How did the polls get the presidential election so wrong?

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Pollsters nationwide expected Hillary Clinton to rake in the votes and swiftly beat out Donald Trump in the race for the White House. But on Election Day, Trump had big wins in swing states like Florida, North Carolina, Iowa, Pennsylvania and Wisconsin — a surprisingly strong performance that defied most expectations. Even Trump's own data team didn't forecast a win.

So how did we all get it so wrong?

A look back at the predictions

On Tuesday morning, Clinton had a 72% chance of winning the election, per FiveThirtyEight's model. The probabilities used by the website are based on "the historical accuracy of polls since 1972," FiveThirtyEight stated in its general elections forecast guide.

But at midnight on Tuesday, FiveThirtyEight gave Trump an 84% chance of taking the White House, Politico reported.

The New York Times also relied on statistical models and predicted Clinton would cruise to victory. On the morning of Election Day, it gave the Democratic candidate a 85% chance of winning. "Mrs. Clinton's chance of losing is about the same as the probability that an NFL kicker misses a 37-yard field goal," the New York Times noted.

On Tuesday night at around 9:30 p.m. Eastern, the New York Times changed its tune, too.

Here's what the polls overlooked

Many surveys may not have taken enough non-college-educated white people into account, Geoff Garin, a veteran Democratic pollster told Politico. Trump rode a tidal wave of support from this demographic, according to the New York Times.

Surveys may also have relied on outspoken and proud Clinton supporters.

The University of Southern California and Los Angeles Times tracking poll was one of the few polls that predicted a Trump win. On Oct. 26, 2016, the poll showed Trump edging out Clinton.

The Los Angeles Times noted that it adjusted polling data to weight it in a "best case scenario" for Trump, unlike other news outlets that may have underestimated Trump supporters.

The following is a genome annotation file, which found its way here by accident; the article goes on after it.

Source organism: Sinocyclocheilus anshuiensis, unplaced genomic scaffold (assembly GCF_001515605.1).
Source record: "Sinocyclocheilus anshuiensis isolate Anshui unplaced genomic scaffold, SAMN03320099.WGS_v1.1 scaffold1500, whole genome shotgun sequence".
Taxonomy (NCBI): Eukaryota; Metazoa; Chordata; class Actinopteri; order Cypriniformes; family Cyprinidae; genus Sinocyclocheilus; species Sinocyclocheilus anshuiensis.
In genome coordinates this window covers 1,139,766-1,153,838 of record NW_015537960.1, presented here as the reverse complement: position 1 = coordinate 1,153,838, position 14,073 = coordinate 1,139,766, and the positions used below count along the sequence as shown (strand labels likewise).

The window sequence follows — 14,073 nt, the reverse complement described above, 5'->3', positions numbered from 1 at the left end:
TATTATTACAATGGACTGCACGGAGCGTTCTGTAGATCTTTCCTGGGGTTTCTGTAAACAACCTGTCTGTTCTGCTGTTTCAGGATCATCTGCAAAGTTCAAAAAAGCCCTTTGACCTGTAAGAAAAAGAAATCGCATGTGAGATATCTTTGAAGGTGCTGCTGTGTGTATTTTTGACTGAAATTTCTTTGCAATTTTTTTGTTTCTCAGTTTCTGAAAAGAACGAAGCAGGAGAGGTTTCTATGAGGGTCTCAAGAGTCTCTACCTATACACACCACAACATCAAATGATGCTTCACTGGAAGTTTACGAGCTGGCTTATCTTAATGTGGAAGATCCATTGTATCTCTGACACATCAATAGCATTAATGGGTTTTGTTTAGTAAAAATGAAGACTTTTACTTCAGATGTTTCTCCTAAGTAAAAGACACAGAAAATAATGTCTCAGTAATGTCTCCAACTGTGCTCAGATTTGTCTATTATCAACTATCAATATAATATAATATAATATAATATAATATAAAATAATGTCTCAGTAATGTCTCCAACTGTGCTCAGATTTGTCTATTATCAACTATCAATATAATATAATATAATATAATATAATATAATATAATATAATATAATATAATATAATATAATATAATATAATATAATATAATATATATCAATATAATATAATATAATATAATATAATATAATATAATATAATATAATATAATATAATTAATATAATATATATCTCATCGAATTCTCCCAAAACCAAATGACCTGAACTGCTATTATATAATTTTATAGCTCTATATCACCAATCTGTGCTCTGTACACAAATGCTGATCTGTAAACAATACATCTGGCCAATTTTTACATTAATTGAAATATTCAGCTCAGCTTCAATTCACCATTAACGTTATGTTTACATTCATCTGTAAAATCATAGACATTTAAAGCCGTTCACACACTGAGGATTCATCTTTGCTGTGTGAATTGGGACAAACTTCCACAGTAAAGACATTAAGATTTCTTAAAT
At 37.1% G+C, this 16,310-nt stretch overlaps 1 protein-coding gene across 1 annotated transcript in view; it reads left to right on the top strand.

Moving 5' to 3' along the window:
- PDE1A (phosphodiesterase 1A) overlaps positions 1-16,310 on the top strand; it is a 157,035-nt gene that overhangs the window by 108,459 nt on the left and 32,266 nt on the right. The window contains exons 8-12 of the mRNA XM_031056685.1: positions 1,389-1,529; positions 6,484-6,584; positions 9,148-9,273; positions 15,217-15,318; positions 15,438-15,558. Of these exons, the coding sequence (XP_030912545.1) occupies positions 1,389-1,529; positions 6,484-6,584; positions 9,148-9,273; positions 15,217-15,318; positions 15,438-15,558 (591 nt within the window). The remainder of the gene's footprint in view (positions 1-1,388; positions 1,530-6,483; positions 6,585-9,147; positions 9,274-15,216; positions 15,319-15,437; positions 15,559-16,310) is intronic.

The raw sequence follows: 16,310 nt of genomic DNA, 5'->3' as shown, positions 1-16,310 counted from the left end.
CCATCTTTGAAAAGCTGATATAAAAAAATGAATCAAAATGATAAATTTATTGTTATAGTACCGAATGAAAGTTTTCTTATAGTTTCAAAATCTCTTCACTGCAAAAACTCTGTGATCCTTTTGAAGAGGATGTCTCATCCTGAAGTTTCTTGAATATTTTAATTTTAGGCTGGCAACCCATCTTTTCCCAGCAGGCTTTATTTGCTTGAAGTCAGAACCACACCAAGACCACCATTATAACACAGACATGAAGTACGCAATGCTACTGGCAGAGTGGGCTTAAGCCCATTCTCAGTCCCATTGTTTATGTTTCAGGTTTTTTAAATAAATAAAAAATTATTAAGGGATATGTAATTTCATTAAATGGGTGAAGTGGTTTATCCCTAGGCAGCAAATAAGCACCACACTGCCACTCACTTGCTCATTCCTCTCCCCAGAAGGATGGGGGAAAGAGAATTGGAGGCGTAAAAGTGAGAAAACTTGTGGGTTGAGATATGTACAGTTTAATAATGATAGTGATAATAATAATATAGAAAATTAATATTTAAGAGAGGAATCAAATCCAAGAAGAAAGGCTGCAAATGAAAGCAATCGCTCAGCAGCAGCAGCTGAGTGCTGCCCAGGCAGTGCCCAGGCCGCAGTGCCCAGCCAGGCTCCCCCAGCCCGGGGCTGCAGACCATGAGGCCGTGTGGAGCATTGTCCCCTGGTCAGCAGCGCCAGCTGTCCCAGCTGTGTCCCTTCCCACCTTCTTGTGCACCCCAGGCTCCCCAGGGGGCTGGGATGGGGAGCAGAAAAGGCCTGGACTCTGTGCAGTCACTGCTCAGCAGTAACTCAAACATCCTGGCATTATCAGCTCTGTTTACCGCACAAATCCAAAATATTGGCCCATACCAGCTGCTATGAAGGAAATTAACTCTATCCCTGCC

The wave of Trump support could have also come down to voter psychology — and that could throw off polling data.

"There's some suggestion that Clinton supporters are more likely to say they're a Clinton supporter than Trump supporters are to say they're a Trump supporter," Arie Kapteyn, director of the University of Southern California's Dornsife Center for Economic and Social Research, told USA Today.

Women respond to Hillary's stunning loss

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Clinton supporters are fleeing her election night party in tears
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Clinton supporters are fleeing her election night party in tears

A supporter of Democratic presidential nominee Hillary Clinton watches and waits at her election night rally in New York, U.S., November 8, 2016.

(REUTERS/Carlos Barria)

A Clinton supporter stands alone in the bleachers after Democratic presidential nominee Hillary Clinton's election night rally was canceled at the Jacob Javits Center in New York, Wednesday, Nov. 9, 2016.

(AP Photo/Patrick Semansky)

Supporters of U.S Democratic Presidential candidate Hillary Clinton react as a state is called in favour of her opponent, Republican candidate Donald Trump, during a watch party for the U.S. Presidential election, at the University of Sydney in Australia, November 9, 2016. REUTERS/Jason Reed

A supporter of Democratic presidential nominee Hillary Clinton watches and waits at her election night rally in New York, U.S., November 8, 2016.

(REUTERS/Carlos Barria)

Musician Lagy Gaga sits in her car after staging a protest against Republican presidential nominee Donald Trump outside Trump Tower in New York City after midnight on election day November 9, 2016. Donald Trump stunned America and the world, riding a wave of populist resentment to defeat Hillary Clinton in the race to become the 45th president of the United States. The Republican mogul defeated his Democratic rival, plunging global markets into turmoil and casting the long-standing global political order, which hinges on Washington's leadership, into doubt.